Here's what it's like to fly on the new planes from Porter Airlines (PHOTOS)

Feb 8 2023, 4:01 pm

I took the first Porter Airlines flight from Toronto to Vancouver so you know what to expect.

Most travellers have always associated Porter as the airline that flies propeller planes from Toronto’s island airport. However, that might change.

Porter Airlines has introduced longer flights with newly purchased jet planes flying out of Toronto Pearson Terminal 3.

There are now flights from Toronto to Vancouver, Calgary, Halifax and other cities.

To introduce the public to these new flights, Porter offered $1 flights (before taxes and fees). I was lucky enough to snag two roundtrip tickets for their first Toronto to Vancouver flight.

Each ticket came down to roughly $83 per person roundtrip, which is not bad when a regular roundtrip from Toronto to Vancouver costs around $450.

Porter Airlines

With the $1 promo, the fare came up to $83.02 for a roundtrip.

It’s not often you can catch an inaugural flight for an airline, but when you do, you can expect a lot of extra goodies.

Porter offered passengers free refreshments, their popular shortbread cookies (I’m pretty sure they were the same ones they used to give out as free snacks at Billy Bishop), a keychain and a $150 voucher for future travel for each passenger.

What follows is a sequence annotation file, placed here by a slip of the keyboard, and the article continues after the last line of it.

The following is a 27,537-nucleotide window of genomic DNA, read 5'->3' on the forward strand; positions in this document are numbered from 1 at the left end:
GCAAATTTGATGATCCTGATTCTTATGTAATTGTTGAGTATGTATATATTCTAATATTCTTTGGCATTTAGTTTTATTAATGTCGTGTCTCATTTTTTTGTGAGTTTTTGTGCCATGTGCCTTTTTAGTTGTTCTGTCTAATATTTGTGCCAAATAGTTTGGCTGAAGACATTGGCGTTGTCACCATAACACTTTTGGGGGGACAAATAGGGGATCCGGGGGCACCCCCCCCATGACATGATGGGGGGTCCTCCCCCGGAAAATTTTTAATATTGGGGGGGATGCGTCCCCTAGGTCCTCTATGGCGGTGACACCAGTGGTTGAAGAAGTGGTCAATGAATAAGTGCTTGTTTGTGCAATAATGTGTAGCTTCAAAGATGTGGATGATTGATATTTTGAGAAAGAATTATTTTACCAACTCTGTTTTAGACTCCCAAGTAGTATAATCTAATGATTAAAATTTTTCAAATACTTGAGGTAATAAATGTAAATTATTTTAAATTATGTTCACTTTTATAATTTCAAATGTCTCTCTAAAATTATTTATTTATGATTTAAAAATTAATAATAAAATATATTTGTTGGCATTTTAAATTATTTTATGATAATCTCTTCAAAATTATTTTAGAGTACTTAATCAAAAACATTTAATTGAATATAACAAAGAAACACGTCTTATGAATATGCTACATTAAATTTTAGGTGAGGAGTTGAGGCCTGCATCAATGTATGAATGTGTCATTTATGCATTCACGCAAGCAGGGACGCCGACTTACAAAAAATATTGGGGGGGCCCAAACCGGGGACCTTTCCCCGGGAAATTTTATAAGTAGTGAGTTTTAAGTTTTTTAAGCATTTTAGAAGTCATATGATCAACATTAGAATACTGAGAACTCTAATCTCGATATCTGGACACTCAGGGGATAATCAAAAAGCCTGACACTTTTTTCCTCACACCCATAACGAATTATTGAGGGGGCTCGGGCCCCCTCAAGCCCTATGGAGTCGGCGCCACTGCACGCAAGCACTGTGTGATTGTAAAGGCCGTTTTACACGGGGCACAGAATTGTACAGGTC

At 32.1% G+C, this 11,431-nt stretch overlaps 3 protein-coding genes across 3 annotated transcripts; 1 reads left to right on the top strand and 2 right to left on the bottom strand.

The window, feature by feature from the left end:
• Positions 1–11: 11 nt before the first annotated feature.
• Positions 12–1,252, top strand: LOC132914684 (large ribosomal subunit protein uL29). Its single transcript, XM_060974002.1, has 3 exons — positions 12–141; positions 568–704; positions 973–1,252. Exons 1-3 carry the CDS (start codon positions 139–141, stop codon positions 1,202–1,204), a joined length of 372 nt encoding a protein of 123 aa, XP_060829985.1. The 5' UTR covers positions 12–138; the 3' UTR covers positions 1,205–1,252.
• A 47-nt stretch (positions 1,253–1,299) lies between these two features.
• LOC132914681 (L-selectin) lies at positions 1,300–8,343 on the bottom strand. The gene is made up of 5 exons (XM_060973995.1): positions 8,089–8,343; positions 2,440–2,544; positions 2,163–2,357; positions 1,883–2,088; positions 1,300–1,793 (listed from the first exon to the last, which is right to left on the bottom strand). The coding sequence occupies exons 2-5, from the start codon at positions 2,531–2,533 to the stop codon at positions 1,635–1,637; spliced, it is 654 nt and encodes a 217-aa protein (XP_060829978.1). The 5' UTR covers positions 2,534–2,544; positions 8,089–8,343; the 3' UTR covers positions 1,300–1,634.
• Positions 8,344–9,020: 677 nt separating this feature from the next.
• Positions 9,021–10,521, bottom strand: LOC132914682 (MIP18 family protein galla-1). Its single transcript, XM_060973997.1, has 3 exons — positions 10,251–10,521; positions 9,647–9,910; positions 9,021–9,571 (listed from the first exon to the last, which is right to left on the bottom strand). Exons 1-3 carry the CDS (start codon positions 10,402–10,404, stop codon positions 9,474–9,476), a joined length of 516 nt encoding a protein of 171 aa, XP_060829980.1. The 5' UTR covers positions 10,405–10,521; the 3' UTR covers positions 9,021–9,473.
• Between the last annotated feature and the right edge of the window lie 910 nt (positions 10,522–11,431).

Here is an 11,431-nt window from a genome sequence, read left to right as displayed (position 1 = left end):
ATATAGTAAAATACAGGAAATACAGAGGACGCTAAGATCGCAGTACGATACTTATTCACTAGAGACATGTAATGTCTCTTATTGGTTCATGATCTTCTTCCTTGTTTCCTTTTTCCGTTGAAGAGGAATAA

It’s always a bit nerve-wracking flying a brand-new plane, especially one that the public hasn’t yet had access to.

One great reassurance I had was that Porter Airlines President and CEO Michael Deluce was on the flight with us. If he’s willing to take this flight, then I can be reassured that it’s a safe flight.

Porter Airlines first flight from Toronto to Vancouver

Porter Airlines President and CEO Michael Deluce joined the inaugural flight to Vancouver.

Goodies and CEO appearances aside, I’m here to talk about the experience of the flight.

What it was like on the flight

The boarding process was standard, with a bit of a wait, but the Porter Airlines gate employees moved quickly.

Upon actually boarding the plane, my first impression is that it’s small. It felt like I was walking into a longer version of their propeller planes.

Porter prides itself as a “no middle seat” airline. The seating layout is 2×2. This makes life way easier because who really wants to sit in the middle?

One common complaint I usually have with Porter is the lack of overhead baggage room. Specifically the height clearance. I’ll admit my “carry-on” is a bit larger than the typical carry-on pieces of luggage that are permitted. However, I was surprised to find out my luggage did fit this time.

The flight was 95% full, but there were multiple passengers who were not able to store their carry-on in the overhead compartment. And that’s not their fault, it’s a small plane.

When I got to my seat, the grey leather gave me a sense of calm and it looked perfectly clean. Maybe it’s because I was the first one to sit in it.

Now here’s the part everyone wants to know about. Legroom.